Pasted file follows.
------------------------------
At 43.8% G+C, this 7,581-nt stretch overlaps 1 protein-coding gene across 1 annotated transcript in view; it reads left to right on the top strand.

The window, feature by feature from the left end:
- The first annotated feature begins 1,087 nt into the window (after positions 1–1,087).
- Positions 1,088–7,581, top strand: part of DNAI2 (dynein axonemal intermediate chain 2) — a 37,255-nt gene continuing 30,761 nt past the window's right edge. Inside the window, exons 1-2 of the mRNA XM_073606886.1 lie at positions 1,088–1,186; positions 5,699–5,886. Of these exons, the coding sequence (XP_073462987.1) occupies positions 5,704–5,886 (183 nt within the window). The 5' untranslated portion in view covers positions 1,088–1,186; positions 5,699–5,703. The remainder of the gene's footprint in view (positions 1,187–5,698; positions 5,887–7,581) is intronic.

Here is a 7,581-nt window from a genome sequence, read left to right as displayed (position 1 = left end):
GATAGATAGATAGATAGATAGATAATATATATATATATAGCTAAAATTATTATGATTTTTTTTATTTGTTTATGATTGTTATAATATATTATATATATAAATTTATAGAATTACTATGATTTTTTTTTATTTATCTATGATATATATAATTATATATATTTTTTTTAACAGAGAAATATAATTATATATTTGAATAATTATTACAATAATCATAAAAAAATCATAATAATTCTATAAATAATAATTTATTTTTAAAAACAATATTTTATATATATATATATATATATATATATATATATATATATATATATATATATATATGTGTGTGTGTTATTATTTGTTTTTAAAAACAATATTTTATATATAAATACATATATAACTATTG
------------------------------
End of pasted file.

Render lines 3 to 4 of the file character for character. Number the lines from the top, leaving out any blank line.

- The first annotated feature begins 1,087 nt into the window (after positions 1–1,087).
- Positions 1,088–7,581, top strand: part of DNAI2 (dynein axonemal intermediate chain 2) — a 37,255-nt gene continuing 30,761 nt past the window's right edge. Inside the window, exons 1-2 of the mRNA XM_073606886.1 lie at positions 1,088–1,186; positions 5,699–5,886. Of these exons, the coding sequence (XP_073462987.1) occupies positions 5,704–5,886 (183 nt within the window). The 5' untranslated portion in view covers positions 1,088–1,186; positions 5,699–5,703. The remainder of the gene's footprint in view (positions 1,187–5,698; positions 5,887–7,581) is intronic.